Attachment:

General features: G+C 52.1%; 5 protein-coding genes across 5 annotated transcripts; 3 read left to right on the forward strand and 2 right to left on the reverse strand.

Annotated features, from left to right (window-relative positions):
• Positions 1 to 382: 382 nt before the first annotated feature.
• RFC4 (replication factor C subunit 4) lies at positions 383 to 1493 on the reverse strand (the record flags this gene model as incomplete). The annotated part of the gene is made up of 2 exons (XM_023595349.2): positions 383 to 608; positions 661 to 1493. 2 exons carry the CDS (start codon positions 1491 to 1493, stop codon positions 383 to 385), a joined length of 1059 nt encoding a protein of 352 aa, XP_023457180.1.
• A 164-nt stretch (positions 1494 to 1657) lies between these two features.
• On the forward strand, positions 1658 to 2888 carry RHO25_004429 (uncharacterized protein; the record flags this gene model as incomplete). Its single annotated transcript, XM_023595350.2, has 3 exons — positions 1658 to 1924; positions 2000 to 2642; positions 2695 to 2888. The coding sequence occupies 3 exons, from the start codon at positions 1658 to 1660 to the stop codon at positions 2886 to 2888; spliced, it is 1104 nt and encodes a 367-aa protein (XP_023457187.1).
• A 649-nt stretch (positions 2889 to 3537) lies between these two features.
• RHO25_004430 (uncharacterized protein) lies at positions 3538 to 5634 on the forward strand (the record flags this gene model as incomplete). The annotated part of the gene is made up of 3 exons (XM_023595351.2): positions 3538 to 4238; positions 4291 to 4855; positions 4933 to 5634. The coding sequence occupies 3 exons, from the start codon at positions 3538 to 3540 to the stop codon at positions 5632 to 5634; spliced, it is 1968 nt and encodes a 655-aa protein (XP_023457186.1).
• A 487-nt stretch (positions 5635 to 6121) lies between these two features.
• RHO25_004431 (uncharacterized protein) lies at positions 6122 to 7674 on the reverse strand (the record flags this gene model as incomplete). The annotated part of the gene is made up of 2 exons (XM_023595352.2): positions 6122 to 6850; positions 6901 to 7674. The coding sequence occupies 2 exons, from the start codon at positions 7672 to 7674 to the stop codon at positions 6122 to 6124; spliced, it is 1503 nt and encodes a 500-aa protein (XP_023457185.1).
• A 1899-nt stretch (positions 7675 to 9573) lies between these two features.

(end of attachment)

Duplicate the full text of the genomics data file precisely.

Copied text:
General features: G+C 52.1%; 5 protein-coding genes across 5 annotated transcripts; 3 read left to right on the forward strand and 2 right to left on the reverse strand.

Annotated features, from left to right (window-relative positions):
• Positions 1 to 382: 382 nt before the first annotated feature.
• RFC4 (replication factor C subunit 4) lies at positions 383 to 1493 on the reverse strand (the record flags this gene model as incomplete). The annotated part of the gene is made up of 2 exons (XM_023595349.2): positions 383 to 608; positions 661 to 1493. 2 exons carry the CDS (start codon positions 1491 to 1493, stop codon positions 383 to 385), a joined length of 1059 nt encoding a protein of 352 aa, XP_023457180.1.
• A 164-nt stretch (positions 1494 to 1657) lies between these two features.
• On the forward strand, positions 1658 to 2888 carry RHO25_004429 (uncharacterized protein; the record flags this gene model as incomplete). Its single annotated transcript, XM_023595350.2, has 3 exons — positions 1658 to 1924; positions 2000 to 2642; positions 2695 to 2888. The coding sequence occupies 3 exons, from the start codon at positions 1658 to 1660 to the stop codon at positions 2886 to 2888; spliced, it is 1104 nt and encodes a 367-aa protein (XP_023457187.1).
• A 649-nt stretch (positions 2889 to 3537) lies between these two features.
• RHO25_004430 (uncharacterized protein) lies at positions 3538 to 5634 on the forward strand (the record flags this gene model as incomplete). The annotated part of the gene is made up of 3 exons (XM_023595351.2): positions 3538 to 4238; positions 4291 to 4855; positions 4933 to 5634. The coding sequence occupies 3 exons, from the start codon at positions 3538 to 3540 to the stop codon at positions 5632 to 5634; spliced, it is 1968 nt and encodes a 655-aa protein (XP_023457186.1).
• A 487-nt stretch (positions 5635 to 6121) lies between these two features.
• RHO25_004431 (uncharacterized protein) lies at positions 6122 to 7674 on the reverse strand (the record flags this gene model as incomplete). The annotated part of the gene is made up of 2 exons (XM_023595352.2): positions 6122 to 6850; positions 6901 to 7674. The coding sequence occupies 2 exons, from the start codon at positions 7672 to 7674 to the stop codon at positions 6122 to 6124; spliced, it is 1503 nt and encodes a 500-aa protein (XP_023457185.1).
• A 1899-nt stretch (positions 7675 to 9573) lies between these two features.